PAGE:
The Federal Housing Administration (FHA)’s 2012 audit confirmed what has been obvious for some time: FHA is deeply underwater, with a negative economic value of $34 billion.
With over $1 trillion in mortgages backed by FHA, even minor changes in the housing market could add tens of billions to that total. A taxpayer bailout is inevitable.
What isn’t inevitable is the size of that bailout. FHA has been sunk not by a housing bust, but by policy choices. Better choices can reduce the size of the hole.
At the height of the housing bubble, in 2005 and 2006, FHA’s market share, by dollar volume, hovered around 2%. Although its loan quality at the time was poor, characterized by the combination of low borrower equity and poor credit quality, the ultimate losses should have been relatively small.
Washington fiddled while Fannie Mae and Freddie Mac burned tens of billions, ultimately covered by the taxpayer.
FHA officials, however, chose to see the contraction of private lending as an opportunity. The decision was made to blow more hot air into the deflating housing bubble.
The outcome was all too predictable. Despite being almost non-existent at the bubble’s peak, FHA now serves about a third of all underwater borrowers. The number of homebuyer policies FHA holds has increased almost 400% since the bursting of the bubble.
The taxpayer faces a rescue that will likely run in the tens of billions unless Congress and FHA immediately reform FHA’s practices.
FHA has succeeded over the years in offering lenders something almost no one else will: a cheap way to pass on risk to the taxpayer. Unlike private mortgage insurers who usually cover the first 20% to 30% of losses, FHA protects the lender from 100% of loss.
Even in today’s real estate market, it should not be possible for a loan to go 100% bad unless there’s some fraud or negligence on the part of the lender. Reducing FHA’s coverage to 80% would incentivize better lender behavior without harming well-performing lenders.
Ultimately, FHA’s guarantee should be reduced to no more than 50% to better align lender’s interests with those of the taxpayer — and the borrower.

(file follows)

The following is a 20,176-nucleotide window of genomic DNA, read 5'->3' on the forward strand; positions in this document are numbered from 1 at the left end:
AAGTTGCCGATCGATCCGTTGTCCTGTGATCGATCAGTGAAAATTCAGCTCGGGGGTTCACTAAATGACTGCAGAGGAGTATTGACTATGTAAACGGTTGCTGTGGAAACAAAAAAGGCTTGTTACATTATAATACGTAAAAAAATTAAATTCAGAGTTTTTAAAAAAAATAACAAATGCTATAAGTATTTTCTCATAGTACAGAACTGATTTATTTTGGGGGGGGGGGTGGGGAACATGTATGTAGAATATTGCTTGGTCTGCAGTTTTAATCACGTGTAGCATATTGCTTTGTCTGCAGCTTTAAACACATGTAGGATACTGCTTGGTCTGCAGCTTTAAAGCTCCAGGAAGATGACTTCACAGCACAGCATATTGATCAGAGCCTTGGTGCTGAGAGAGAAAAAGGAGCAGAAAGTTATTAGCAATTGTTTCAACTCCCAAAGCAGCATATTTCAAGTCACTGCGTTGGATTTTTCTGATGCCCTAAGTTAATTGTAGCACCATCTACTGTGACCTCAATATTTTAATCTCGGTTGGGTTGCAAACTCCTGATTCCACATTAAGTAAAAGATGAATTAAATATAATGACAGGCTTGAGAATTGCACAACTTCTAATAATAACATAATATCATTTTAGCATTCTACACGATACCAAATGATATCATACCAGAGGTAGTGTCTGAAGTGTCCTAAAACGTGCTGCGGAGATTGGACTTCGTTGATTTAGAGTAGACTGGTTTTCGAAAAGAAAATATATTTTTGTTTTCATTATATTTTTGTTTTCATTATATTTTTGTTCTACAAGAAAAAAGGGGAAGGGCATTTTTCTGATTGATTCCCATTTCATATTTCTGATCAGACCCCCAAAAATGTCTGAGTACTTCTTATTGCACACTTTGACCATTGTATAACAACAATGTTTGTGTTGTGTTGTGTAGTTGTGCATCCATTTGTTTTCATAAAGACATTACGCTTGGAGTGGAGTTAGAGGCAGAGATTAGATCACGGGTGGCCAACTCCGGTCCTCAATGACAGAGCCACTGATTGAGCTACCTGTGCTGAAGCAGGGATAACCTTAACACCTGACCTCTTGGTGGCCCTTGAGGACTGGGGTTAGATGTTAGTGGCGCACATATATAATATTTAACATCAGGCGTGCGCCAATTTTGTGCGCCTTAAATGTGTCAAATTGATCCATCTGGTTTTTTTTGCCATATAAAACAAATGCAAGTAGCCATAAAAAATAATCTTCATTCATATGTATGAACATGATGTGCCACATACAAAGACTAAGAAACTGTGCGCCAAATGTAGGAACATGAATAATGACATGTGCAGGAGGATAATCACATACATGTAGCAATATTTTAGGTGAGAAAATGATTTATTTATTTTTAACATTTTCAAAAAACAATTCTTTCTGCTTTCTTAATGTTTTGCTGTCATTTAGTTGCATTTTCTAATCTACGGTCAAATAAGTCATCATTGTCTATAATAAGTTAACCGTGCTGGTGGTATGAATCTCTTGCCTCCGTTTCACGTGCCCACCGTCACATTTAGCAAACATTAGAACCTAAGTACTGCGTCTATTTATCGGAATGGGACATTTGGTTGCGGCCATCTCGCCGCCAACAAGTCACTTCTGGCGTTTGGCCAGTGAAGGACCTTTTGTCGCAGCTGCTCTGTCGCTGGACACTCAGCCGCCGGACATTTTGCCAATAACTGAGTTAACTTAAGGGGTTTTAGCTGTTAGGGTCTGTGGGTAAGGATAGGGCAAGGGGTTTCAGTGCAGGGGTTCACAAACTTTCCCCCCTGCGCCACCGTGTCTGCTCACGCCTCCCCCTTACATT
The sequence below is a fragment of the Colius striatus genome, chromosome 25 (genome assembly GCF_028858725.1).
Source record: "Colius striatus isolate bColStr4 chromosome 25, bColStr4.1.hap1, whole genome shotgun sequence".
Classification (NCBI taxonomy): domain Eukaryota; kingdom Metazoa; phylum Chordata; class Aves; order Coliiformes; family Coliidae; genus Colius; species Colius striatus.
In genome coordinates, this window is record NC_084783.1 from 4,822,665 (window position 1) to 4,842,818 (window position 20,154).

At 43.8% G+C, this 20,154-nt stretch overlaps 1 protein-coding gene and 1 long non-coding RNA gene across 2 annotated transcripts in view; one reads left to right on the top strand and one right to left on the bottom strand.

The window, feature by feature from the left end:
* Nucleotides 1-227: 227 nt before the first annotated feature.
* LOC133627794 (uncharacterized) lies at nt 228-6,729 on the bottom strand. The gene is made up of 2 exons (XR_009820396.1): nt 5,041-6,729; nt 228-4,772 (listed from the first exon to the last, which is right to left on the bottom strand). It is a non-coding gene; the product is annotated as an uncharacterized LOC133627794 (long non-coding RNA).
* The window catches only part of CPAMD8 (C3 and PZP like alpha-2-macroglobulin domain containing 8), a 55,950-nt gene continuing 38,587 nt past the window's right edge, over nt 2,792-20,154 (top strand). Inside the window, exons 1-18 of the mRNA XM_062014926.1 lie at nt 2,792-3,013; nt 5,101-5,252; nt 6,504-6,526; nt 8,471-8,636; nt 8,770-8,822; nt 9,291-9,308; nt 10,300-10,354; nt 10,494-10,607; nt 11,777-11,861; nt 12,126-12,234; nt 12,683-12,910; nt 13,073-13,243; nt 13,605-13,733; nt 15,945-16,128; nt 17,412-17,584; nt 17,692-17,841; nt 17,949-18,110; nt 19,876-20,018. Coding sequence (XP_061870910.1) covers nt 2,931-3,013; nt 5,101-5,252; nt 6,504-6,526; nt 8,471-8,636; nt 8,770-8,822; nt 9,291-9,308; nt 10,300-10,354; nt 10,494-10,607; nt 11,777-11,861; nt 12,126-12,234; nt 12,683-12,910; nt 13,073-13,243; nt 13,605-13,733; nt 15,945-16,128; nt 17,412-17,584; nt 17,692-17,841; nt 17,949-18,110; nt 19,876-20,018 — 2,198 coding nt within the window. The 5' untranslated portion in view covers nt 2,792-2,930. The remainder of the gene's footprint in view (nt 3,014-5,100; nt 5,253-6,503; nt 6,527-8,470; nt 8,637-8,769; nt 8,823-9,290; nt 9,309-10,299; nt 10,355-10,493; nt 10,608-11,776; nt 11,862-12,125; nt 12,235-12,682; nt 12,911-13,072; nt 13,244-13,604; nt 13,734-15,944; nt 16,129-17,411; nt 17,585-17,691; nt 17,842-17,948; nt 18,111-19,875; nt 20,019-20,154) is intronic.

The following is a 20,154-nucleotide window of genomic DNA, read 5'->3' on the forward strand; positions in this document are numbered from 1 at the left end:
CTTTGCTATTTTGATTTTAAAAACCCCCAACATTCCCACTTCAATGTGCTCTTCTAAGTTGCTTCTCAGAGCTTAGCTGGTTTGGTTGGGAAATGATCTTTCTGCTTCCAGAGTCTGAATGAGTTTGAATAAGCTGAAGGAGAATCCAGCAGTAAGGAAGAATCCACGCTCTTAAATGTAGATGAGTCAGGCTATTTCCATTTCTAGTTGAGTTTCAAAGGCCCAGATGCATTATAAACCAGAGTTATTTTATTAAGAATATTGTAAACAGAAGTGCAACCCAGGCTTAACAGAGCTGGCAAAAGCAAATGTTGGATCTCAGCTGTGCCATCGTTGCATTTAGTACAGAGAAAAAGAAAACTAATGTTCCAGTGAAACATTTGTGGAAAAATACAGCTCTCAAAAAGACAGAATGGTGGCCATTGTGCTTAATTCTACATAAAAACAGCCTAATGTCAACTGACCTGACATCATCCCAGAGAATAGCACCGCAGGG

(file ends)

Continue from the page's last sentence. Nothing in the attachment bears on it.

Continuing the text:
Just as few honest loans go all bad, few honest loans go bad right away. Standard practice even in the subprime mortgage market was for banks to take back any mortgage that went bad within the first six months. FHA should adopt similar procedures. A loan where the first few payments are missed is likely one approved under fraudulent circumstances.
Of course, not every sour loan is the fault of the lender. Much of FHA’s troubles have come from its increasing practice of allowing poor-quality borrowers to acquire mortgages with little or no down payment. High-down-payment loans make sense for subprime borrowers, as do low-down-payment loans for prime borrowers; however, mixing the two will result in higher delinquencies.
For all borrowers, FHA should immediately require a 5% cash down payment. It should come from the borrower and not in the form of a gift from third parties. A significant portion of FHA’s past losses resulted from “gift” down payments. For borrowers with a credit history below a 680 FICO equivalent, FHA should immediately require a 10% down payment.
In addition, for borrowers with a credit history equivalent to a FICO between 600 and 680, pre-purchase in-class counseling should be required. Borrowers with FICO equivalents below 600 should be limited to re-financing only, and even then only with the original lender retaining a significant portion of the default risk.
The question for renters with FICOs under 600 should not be “how do we make you a homeowner?” but “how do we help you fix your credit?”
As important as the preceding changes is the need for FHA to increase its premiums to cover both embedded and future losses. Being the only option today for low-down-payment borrowers, FHA can easily increase its premiums without significant reductions to either its volumes or to borrowing opportunities for those looking to purchase a home.
FHA should also include its administrative costs within its premium structure. Currently, the taxpayer directly covers FHA’s administrative costs — employee salaries and benefits, etc. Premiums should also be increased to reflect the fair market value of the risk being assumed by the taxpayer.
Washington fiddled while Fannie Mae and Freddie Mac burned tens of billions, ultimately covered by the taxpayer. Congress and the White House have largely repeated that behavior, using FHA to slow the inevitable correction in the housing market.
Before the cost of such policies increase any further, Washington can and should take immediate action to minimize the burden on responsible taxpayers.